Our most innovative security companies of 2022 run the gamut from helping consumers control access to their data to protecting marketers from unintentionally paying to show ads to bots. What most have in common is using software, including artificial intelligence, to help humans make the most informed decisions possible about managing security risks. That’s because while some security breaches do arise from sophisticated hackers harnessing previously unknown flaws in software, many also involve humans being tricked into falling for scams or simply making mistakes: 85% of breaches studied by Verizon for its 2021 Data Breach Investigations Report “involved a human element.”
One notable case spotted by analysts at INKY involves the spoofing of Verizon, a large U.S.-based telecommunication service provider. In this case, the actors are using a square root symbol, a logical NOR operator, or the checkmark symbol itself, all helping to create a slight optical differentiation that could trick AI-based spam detectors.
Despite all the money major brands spend on logo design, people are terrible at remembering them. And it only makes it easier for scammers to trick people into clicking on malicious links. On average, each month, a company sees 90 domains impersonating their business. These fake pages are set up by cybercriminals or even state-sponsored threat actors to conduct fraud.
A new phishing campaign has been uncovered targeting companies that may work with the US Department of Transportation. The campaign, discovered by security company INKY, found that phishers are impersonating the US Department of Transportation (DOT) in an effort to harvest Microsoft Office 365 credentials, INKY's Roger Kay wrote in a blog post.
Threat actors impersonated the U.S. Department of Transportation (USDOT) in a two-day phishing campaign that used a combination of tactics – including creating new domains that mimic federal sites so as to appear to be legitimate – to evade security detections. Between Aug. 16-18, researchers at e-mail security provider INKY detected 41 phishing emails dangling the lure of bidding for projects benefitting from a $1 trillion infrastructure package recently passed by Congress, according to a report written by INKY’s Roger Kay, vice president of security strategy, that was published on Wednesday.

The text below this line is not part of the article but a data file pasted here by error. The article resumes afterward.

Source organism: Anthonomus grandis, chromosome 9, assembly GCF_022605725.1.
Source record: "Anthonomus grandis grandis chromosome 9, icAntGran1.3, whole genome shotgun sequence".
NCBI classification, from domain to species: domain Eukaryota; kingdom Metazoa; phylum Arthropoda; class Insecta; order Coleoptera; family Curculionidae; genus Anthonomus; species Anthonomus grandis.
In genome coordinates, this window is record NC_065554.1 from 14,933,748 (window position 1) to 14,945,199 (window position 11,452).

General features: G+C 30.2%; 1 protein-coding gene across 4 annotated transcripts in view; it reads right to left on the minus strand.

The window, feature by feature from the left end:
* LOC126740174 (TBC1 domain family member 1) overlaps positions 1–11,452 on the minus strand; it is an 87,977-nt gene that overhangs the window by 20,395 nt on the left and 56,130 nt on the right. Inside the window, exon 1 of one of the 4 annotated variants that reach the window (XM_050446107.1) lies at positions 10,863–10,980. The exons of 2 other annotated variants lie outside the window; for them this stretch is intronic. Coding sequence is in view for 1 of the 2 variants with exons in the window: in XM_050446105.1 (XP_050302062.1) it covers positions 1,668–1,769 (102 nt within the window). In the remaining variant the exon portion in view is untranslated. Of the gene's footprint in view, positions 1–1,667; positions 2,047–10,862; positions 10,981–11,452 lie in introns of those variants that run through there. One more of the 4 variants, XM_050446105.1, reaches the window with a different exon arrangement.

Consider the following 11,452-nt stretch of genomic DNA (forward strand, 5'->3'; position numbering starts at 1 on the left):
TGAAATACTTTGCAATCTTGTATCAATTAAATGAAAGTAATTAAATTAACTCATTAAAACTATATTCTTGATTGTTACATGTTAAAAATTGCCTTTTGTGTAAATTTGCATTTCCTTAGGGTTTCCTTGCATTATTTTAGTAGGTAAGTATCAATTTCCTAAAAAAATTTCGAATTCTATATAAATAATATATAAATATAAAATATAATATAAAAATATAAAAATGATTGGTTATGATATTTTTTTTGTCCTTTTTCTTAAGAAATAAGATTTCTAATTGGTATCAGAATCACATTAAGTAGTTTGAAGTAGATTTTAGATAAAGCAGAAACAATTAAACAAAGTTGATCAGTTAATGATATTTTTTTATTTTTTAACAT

A recently uncovered phishing campaign used fake COVID-19 vaccination forms - and took advantage of confusion over whether employees will return to their offices this fall - to harvest workers' email credentials, according to analysts with security firm INKY. See Also: Automating Security Operations During this phishing campaign, which was active earlier this month, the fraudsters appeared to have used compromised email accounts to send realistic-looking emails to employees that purported to come from the targeted company's human resources department, according to INKY researchers. These messages contained a malicious PDF link that would take victims to a phishing page to harvest their Microsoft Outlook credentials.
A trio of phishing reports is shedding light on the eclectic arsenal of techniques that cybercriminals have at their disposal, including using current events such as vaccine news to craft timely and urgent lures, as well as exploiting legitimate services and platforms, like Verizon’s multimedia messaging service and the UPS.com website. Scammers pose as HR deptment seeking vaccine documents Inky this week observed a spate of phishing activity this summer in which cyber criminals were pretending to be the HR department, asking email recipients to submit a COVID-19 vaccination form.
The rise in the value of cryptocurrencies has inevitably drawn the eye of criminals, and the concentration of crypto in the cryptocurrency exchanges has focused that attention. Coinbase is the largest exchange in the U.S., and researchers have detected numerous phishing campaigns against Coinbase users. The size/value of Coinbase is impressive. It claims to have more than 56 million verified users in more than 100 countries. Its traded volume is around $335 billion, and it has $223 billion in assets on the platform.
Authentico, The IT security company headquartered in Gothenburg, Sweden, today announced it has entered into a partnership with INKY Technology Corporation, a pioneer in next-gen email phishing protection.
According to the Japan Times, the organizing committee for the Tokyo Olympics has suffered a data breach as a consequence of Fujitsu's recent compromise. The Record reports that Cox Media livestreams were interrupted yesterday in what multiple sources tell the Record was a ransomware attack.